But the first is often the hardest to accept:

1) Slow Down

As rough as it may be on the ego, don’t expect to maintain the same pace on the trail as you do on the road — especially as a beginner. You can blame that on a few things:

  1. There’s more in the way. Rocks, roots, trees, leaves, they all cause changes in your stride that effect your pace.
  2. Even with a good pair of trail shoes, traction is often an issue.

Often times your typical running intensity will produce a slower pace and can vary significantly depending on the trail.

So what should you do? Start to measure your runs based on intensity, not pace.

And because a run will most likely take longer on the trail, as a beginner I recommend running for time instead of distance. For example, if a six mile run takes around 60 minutes on the road, go on a 60 minute trail run instead of a six mile trail run. You may only make it five miles, but the workout will be similar.

2) Mind the Hills (And Don’t Be Afraid to Walk)

Road hills can be treacherous, but let’s face it, they’re nothing compared to what the trail can throw your way.

Trail builders aren’t restricted to road building regulations, so they follow a more natural flow. Up a mountain or over a giant bolder, the flow is often more direct and much steeper on trail, creating interesting climbs and descents.

As a new trail runner, I believed “going for a run” meant only running, but it didn’t take long to realize why everyone else around me slowed to a power hike instead of a run on the steepest hills.

This doesn’t mean you’re weak or slow, and it’s often a more efficient way of making your way up the trail.

3) Lift Your Feet

Someone once told me that Americans are some of the clumsiest people in the world because we’re accustomed to smooth sidewalks and roads (just watch people as they walk up an uneven staircase).

When it comes to trails we have the same problem. Once you pick up pace and open your stride, the bumpy singletrack can quickly send you tumbling into the dirt. And you know what? That’s all part of the game.

Just last week I went on a 14 mile run with three very seasoned trail runners. The trail was littered with leaves and before we made it back to our cars all of us had fallen at least once. It happens … especially when you’re a beginner.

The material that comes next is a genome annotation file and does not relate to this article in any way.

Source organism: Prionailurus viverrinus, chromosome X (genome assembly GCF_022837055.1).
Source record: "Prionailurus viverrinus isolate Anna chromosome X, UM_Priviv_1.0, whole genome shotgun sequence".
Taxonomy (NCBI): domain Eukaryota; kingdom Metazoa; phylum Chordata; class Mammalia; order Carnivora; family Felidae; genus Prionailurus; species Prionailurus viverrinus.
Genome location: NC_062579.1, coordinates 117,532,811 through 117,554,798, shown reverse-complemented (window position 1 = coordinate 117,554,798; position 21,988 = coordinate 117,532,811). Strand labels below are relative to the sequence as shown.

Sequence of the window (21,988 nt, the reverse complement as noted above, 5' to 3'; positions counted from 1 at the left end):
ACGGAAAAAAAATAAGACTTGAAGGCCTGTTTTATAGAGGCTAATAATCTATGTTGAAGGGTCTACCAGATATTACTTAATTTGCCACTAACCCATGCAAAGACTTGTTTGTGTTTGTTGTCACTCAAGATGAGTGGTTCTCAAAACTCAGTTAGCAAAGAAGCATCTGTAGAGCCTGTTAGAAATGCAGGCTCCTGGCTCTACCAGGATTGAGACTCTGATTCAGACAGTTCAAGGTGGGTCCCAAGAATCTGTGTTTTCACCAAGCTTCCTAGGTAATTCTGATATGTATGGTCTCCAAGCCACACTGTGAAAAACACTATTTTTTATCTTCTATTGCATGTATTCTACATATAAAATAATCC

But as you teach yourself how to lift your feet, scan the ground for obstacles, and run with a stride that adjusts to the terrain, falling becomes much less of a concern. When it does happen, just brush yourself off and keep moving.

4) Don’t be a Jackass

Every sport, discipline, and hobby has it’s own etiquette. Trail running is no different.

Learn how to share the trail, pack out what you take in, and be mindful of other trail users.

When racing, it’s all about the community. Thank the volunteers, help out your fellow racers, and remember that you’re all in this together.

5) Get New Gear (But Only as You Need It)

Running should be simple, right? Especially trail running. So do you need new gear to run on the trails?

Here, this video may help you decide:

The simple answer is no, you don’t need new gear. But — and this is a big one — if you plan to run on trails frequently, some gear is a good idea.

Running through the woods will probably mean that you’re left with fewer resources, so you may need to carry water, food, or extra layers with you. You’ll find many of the basic items I recommend in the Trail Store.

Then there’s the question about shoes. I like to say that if you’re running at least a third of your miles on trails, or if you’re frequently running on difficult terrain, you should invest in a pair of trail specific shoes. Trail shoes are typically made from tougher materials than road shoes, and are built to withstand the extra wear and tear. Sometimes they have a rock-plate in the sole to help protect the feet against bruising, and they’ll always have larger lugs — or grip — on the sole to grasp the trail.

That said, road shoes can be used on the trail and trail shoes on the road, so it’s up to you if you think you need to make the investment.

6) Take Safety Precautions

Safety is always a concern for new trail runners. The fear of getting lost, experiencing treacherous weather, or encountering bad animals (or humans) will keep some people from ever going out on their own.

The chances of something bad happening are very slim, but that doesn’t mean they don’t exist. I recommend you take appropriate safety precautions before hitting the trail:

  • Tell someone where you’re going and when you plan to return.
  • Take a phone with you if you’re going to be gone for a long period of time.
  • Know the route or carry a map.
  • Don’t run with headphones (or leave at least one ear out) so you can hear what’s going on around you.
  • Carry a backup layer or jacket if warmth will be an issue.
  • Take a little more food and water than you think you will need.
  • Know the wildlife risks, and how to handle a situation if it were to arise.

And whenever possible, run with someone else.

Chances are nothing will happen, but it’s always better to be safe than sorry.

Now, Go Outside and Play